For months, General Motors has been teasing us with tidbits about the new Chevrolet Silverado, which is set to come out sometime next year. This is an important model for GM, because pickups only get overhauled about once a decade.
To get ready for the new Silverado, it's built up supplies of the old Silverado, because it doesn't want dealers to get caught short between the old truck and the new one. Makes perfect sense, in theory.
In reality, the situation has become GM's version of Mickey Mouse in Fantasia. It's overflowing with pickup trucks and Chrysler and Ford are not about to let it wash them away, no matter what GM tries to do.
We told you about GM's plight back in early October. Auto analysts have been raising questions about this for months.
And, when fall began, it looked like GM was making progress on winnowing down its inventories, and said it was on track to winnowing them down to 80-85 days by the end of the year. That's still a lot, because dealers like to have about 65 days of any vehicle on hand this time of year, or a two-month supply.
But GM's November sales release shows the situation is getting worse, not better. At the end of the month, GM had 245,853 full-sized pickup trucks in its inventory. That's equal to 136 days of inventory, or enough to last it until spring. The last time we checked in, GM had 240,810 trucks in its October inventory, which was equal to 116 days, or as we said, enough for everybody living in Saskatoon.
Those 245,852 pickups are out of a total November inventory of 788,194. Put another way, that means one out of three vehicles on GM showroom lots is a pickup truck.
We asked helpful GM spokesman Jim Cain if that meant GM was giving up on that 80-85 day year-end goal. He replied, "Based on our recent results, it is fair to say that our (overall) year-end inventory target of 660,000-670,000 vehicles is in jeopardy."
Cain says GM doesn't think it's all bleak.
"Keep in mind that December will see seasonally higher sales and low production, given the holidays. As we have said before, we will continue to use all levers to influence inventory on a go-forward basis. That includes first and foremost adjusting production, as well as marketing activity."
Marketing activity is the key here. Cain says GM is spending the lowest amount of any car company on pickup truck incentives for the third month in a row, according to J.D. Power & Associates. Its deals average $500 less than the average for pickups, and GM's competitors — we're looking at you, Ford and Chrysler — are spending $1,500 to $1,700 per vehicle more than GM.
Meanwhile, GM says it's able to collect more per vehicle than it used to. Its average price per truck is up more than $2,700 compared with last year. That certainly makes the bean counters happy.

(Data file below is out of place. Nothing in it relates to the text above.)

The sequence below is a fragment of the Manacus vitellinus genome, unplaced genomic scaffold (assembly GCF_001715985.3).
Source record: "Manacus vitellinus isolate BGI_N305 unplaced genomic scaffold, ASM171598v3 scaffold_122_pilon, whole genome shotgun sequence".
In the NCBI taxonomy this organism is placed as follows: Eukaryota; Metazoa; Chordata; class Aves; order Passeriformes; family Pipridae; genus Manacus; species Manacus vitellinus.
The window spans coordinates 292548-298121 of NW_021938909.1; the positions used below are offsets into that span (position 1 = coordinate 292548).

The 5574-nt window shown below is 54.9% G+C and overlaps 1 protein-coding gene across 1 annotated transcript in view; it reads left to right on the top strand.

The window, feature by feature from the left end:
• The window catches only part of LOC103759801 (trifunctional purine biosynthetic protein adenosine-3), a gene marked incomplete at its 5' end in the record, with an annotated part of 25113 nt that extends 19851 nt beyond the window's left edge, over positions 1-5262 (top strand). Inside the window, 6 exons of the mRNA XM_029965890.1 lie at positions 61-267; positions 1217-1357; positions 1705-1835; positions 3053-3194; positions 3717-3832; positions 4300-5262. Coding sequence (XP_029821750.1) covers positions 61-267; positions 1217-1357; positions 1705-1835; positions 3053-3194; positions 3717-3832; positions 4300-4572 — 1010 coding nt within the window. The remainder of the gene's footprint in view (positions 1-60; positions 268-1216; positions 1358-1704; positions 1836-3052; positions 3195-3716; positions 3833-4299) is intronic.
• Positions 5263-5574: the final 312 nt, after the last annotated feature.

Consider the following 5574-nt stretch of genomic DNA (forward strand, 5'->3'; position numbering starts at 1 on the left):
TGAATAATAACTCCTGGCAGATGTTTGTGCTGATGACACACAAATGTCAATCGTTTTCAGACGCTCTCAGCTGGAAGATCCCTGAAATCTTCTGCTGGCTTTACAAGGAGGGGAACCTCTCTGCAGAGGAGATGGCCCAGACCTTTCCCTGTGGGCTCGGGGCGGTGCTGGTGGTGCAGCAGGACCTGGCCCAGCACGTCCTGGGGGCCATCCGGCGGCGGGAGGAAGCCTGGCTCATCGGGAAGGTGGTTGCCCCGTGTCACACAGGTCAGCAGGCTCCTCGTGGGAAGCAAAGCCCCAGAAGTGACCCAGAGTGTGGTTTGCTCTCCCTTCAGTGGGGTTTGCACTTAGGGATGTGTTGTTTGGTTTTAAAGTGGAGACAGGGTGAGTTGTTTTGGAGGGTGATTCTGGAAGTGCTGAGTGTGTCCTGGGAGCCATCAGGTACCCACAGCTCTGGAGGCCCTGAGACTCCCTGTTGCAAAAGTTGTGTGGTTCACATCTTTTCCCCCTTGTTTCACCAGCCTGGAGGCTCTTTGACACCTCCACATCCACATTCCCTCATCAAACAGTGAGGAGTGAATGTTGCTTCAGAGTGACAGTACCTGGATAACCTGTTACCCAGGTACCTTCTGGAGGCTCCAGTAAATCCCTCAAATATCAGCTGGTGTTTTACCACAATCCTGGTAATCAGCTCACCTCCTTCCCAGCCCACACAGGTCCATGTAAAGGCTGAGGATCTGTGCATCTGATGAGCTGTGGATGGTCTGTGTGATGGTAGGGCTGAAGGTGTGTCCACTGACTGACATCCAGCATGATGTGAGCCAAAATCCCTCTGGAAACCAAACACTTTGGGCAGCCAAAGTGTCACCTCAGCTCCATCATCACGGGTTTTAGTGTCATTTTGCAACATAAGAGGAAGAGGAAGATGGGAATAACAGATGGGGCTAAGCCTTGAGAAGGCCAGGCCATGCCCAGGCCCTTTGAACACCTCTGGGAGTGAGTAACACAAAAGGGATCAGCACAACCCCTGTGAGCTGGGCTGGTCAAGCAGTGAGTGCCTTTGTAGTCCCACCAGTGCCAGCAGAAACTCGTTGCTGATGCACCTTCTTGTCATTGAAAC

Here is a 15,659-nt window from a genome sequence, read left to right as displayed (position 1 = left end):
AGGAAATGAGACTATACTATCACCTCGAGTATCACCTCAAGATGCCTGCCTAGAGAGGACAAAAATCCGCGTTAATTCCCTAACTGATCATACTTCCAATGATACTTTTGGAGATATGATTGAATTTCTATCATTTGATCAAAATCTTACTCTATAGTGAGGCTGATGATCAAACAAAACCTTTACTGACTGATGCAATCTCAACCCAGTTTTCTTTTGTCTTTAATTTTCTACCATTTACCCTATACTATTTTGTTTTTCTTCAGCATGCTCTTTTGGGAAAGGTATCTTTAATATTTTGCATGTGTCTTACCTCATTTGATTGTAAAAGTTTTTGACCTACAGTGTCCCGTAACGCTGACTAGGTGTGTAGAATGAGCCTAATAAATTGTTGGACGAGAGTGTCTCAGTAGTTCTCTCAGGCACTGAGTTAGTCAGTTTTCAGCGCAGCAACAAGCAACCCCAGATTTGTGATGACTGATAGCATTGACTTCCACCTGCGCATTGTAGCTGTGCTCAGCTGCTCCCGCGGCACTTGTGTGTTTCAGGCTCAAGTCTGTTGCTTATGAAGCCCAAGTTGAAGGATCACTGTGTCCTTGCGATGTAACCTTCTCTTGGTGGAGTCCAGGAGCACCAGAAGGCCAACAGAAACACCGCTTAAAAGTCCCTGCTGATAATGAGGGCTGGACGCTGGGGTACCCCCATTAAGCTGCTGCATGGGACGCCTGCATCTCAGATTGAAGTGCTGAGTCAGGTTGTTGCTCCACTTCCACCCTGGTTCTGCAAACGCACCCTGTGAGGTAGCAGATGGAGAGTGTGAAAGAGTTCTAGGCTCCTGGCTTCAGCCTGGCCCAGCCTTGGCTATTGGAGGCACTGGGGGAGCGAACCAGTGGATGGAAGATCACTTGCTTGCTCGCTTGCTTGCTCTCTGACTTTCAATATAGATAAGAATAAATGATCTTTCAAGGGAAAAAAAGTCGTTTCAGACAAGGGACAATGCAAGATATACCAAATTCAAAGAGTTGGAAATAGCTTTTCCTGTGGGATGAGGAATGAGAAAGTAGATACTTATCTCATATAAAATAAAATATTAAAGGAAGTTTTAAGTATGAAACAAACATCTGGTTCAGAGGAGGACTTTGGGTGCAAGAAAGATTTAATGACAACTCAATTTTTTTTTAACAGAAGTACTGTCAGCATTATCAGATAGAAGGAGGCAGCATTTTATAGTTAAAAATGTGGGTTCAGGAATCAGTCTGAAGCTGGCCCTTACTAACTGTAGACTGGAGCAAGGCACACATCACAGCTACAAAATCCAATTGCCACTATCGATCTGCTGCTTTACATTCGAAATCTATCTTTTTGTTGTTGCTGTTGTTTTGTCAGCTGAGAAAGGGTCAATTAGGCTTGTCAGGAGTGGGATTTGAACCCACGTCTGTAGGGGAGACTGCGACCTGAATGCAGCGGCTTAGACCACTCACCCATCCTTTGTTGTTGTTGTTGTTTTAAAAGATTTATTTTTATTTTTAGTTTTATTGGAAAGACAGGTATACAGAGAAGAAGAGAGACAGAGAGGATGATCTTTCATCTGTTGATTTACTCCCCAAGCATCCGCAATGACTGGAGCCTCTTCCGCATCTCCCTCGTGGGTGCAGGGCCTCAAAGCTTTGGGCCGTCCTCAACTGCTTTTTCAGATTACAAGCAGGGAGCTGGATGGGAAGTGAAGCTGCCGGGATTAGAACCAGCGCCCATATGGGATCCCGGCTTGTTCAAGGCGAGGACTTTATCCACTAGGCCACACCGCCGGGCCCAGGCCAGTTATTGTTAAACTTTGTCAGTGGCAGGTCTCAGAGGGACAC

However, there are other costs that GM has to calculate. First, all those pickups represent inventory that's sitting there, gathering dust. Dealers are going to want help from GM to sell those pickups at some point. While it might not be spending the money on the pickups now, it's going to spend it eventually, either directly to customers in incentives, or indirectly, to help dealers clear out showrooms,
And there's something else: is this really how GM wants to usher in the new Silverado? The last thing any company wants is to have a backlog of the old model on the showroom lot when the new model arrives. The idea is that you taper off production, and slim down inventories, so that it's an easy transition.
The Japanese and Germans are aces at this. They generally have slimmer inventories than the Detroit companies anyway. A few months before the new model arrives, they start to sell down the old one so that there might be just a few days left of supply. How many times have we read September sales reports where Honda or Toyota justified a sales drop in a certain model because of "low inventories?"
Detroit, however, has some classic examples where the baton was dropped. Back in 1996, Ford was introducing a radically different version of the Ford Taurus (Edmunds.com called it "fishy faced"). It wanted to charge more for the new one, and it wanted the previous jelly bean shaped Taurus out of sight. So, it put on a fire sale for the old Taurus that practically had people running to showrooms to get the deals.
When the new Taurus arrived, it was practically DOA. People weren't prepared for the new looks or the higher price. They just sat on their hands until Ford rolled out incentives. In 1997, Camry passed the Taurus to become the country's best-selling car, and has pretty much kept the crown ever since.
GM doesn't want to see a repeat of that for the Silverado, and because it's a big mystery exactly when the truck will reach the market, there's still some time for it to adjust the pickup truck inventory situation. But this all begs the question: why did GM build this many trucks in the first place? Did it think there would be more demand, or that its competitors wouldn't respond? Did somebody get drowsy, like Mickey Mouse?
As Cain mentions, there are two dials that a company can adjust: incentives, and production. Okay, we understand why GM hasn't turned up the incentives dial, since it would cut into that price per vehicle figure, but why didn't it turn down the production dial a little sooner?
Now it's got to do something, or those pickups will be starring in GM's own version of the Sorcerer's Apprentice.
Photo Credit: AP